It all sounds great until someone has to pay for it, then the populace, politicians and everyone else loses interest - not a big surprise. When alternatives become economically viable, they'll be developed - but I'd be surprised if anything significant happens until then.

I wouldn't be so quick to lay this on the politicians either. Tell me we couldn't significantly reduce our demand on an individual basis with very little effort. Drive fuel efficient cars (we walk right by them to buy SUV's), use less HVAC energy - a few degrees can help, add more insulation to yor house, carpool once in a while, drive less, buy florescent bulbs (they pay for themselves pretty quickly now) and I could go on an on...what are WE waiting for?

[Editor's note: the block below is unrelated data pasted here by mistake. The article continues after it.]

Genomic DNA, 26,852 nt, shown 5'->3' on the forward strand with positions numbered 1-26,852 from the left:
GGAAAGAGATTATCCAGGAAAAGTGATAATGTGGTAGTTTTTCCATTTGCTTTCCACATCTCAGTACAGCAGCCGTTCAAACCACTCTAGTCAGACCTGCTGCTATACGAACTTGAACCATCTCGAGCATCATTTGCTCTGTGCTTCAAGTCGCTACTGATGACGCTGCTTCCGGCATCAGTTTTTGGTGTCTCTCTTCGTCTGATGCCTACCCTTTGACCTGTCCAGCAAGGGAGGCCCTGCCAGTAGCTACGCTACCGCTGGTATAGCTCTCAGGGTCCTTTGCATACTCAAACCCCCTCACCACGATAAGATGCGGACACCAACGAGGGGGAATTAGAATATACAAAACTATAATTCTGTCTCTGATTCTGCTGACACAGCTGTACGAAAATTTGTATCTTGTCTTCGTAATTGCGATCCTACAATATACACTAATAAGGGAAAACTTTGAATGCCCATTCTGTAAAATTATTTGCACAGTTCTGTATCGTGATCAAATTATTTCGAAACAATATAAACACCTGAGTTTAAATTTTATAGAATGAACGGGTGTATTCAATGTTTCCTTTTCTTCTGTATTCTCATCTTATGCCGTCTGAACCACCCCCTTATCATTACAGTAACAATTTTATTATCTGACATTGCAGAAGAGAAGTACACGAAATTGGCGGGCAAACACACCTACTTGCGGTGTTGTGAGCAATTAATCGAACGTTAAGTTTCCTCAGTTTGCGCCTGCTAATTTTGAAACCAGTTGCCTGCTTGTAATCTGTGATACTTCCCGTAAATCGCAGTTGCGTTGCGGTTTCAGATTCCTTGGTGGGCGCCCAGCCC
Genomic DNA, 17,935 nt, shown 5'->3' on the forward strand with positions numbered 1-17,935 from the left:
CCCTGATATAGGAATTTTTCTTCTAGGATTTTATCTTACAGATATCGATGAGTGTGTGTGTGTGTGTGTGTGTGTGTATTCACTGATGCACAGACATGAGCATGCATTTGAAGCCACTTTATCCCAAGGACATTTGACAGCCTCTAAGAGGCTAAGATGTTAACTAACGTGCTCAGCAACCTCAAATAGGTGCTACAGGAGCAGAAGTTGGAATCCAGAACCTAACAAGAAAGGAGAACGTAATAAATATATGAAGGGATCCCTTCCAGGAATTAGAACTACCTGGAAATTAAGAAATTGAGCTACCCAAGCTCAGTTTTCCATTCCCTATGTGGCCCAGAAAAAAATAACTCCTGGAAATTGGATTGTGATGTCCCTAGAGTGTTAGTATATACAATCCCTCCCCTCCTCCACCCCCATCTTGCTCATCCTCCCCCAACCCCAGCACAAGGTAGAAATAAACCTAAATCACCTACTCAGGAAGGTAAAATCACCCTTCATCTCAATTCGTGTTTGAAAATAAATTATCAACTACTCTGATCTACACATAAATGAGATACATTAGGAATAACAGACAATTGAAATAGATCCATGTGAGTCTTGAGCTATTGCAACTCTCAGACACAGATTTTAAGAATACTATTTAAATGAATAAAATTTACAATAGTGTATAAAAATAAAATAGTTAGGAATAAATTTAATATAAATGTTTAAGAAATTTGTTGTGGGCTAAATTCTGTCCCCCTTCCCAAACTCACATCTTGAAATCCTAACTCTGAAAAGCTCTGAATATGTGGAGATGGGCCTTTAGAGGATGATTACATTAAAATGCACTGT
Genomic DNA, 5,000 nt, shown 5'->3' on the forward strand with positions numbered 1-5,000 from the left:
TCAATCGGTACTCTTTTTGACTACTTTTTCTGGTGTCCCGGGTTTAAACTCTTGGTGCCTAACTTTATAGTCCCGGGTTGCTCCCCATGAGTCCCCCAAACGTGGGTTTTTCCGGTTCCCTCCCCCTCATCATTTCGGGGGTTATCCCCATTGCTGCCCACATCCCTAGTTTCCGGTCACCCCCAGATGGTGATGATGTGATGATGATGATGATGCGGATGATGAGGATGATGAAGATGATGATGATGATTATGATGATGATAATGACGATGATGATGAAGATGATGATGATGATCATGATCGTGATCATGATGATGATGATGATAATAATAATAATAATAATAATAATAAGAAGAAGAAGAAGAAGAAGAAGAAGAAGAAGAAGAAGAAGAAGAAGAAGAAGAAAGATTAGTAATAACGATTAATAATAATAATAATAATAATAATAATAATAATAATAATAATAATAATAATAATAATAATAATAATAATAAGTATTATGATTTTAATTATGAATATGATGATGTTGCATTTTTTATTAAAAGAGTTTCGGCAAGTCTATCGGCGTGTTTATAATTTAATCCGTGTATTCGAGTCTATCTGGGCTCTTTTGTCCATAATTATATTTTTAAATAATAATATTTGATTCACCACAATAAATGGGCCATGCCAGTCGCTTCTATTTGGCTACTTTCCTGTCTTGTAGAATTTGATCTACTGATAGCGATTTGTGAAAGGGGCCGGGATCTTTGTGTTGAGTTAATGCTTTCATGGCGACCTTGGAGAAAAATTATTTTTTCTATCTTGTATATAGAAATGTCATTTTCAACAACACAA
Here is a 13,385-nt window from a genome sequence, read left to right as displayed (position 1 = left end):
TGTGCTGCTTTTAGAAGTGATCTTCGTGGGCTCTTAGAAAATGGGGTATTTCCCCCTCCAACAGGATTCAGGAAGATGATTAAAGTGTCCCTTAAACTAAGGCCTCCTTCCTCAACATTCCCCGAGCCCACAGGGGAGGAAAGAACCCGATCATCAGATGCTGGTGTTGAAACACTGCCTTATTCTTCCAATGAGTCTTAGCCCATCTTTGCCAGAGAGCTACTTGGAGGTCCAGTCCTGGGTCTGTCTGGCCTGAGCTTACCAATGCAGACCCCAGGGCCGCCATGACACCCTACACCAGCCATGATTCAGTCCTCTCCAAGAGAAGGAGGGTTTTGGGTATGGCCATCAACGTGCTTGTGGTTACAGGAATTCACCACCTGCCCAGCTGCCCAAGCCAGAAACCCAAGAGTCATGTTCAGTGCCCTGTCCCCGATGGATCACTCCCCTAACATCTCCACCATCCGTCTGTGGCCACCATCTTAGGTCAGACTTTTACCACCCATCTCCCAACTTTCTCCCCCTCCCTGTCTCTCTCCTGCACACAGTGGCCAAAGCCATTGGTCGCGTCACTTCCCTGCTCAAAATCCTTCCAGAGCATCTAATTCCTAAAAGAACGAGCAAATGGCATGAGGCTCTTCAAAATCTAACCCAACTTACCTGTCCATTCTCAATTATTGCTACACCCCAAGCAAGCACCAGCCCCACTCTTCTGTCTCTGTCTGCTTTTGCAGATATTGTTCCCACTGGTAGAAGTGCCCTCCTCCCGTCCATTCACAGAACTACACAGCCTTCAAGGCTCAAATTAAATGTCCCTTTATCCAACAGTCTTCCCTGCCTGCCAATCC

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Old 03-05-2008, 05:43 PM   #25
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Thought you all might be interested (or not?) in this U.S. map of undiscovered technically recoverable oil and gas resources:

http://www.mms.gov/ooc/Assets/PowerP...pt#264,3,Slide 3

It shows graphically where a lot of the country's remaining oil and gas resources are located.
Want2retire am I reading this slide correctly?

Roughly speaking 40 billion barrels by the gulf states.
11 billion of the Pacific coast.
24 billion off Alaska.

Even at 20 million barrels a day that is 10 years worth of oil, that seems pretty significant to me.
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Old 03-05-2008, 05:57 PM   #26
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Want2retire am I reading this slide correctly?

Roughly speaking 40 billion barrels by the gulf states.
11 billion of the Pacific coast.
24 billion off Alaska.

Even at 20 million barrels a day that is 10 years worth of oil, that seems pretty significant to me.
That is how I read the slide and I am glad someone looked at it. I do not have the projections on how long these quantities will last.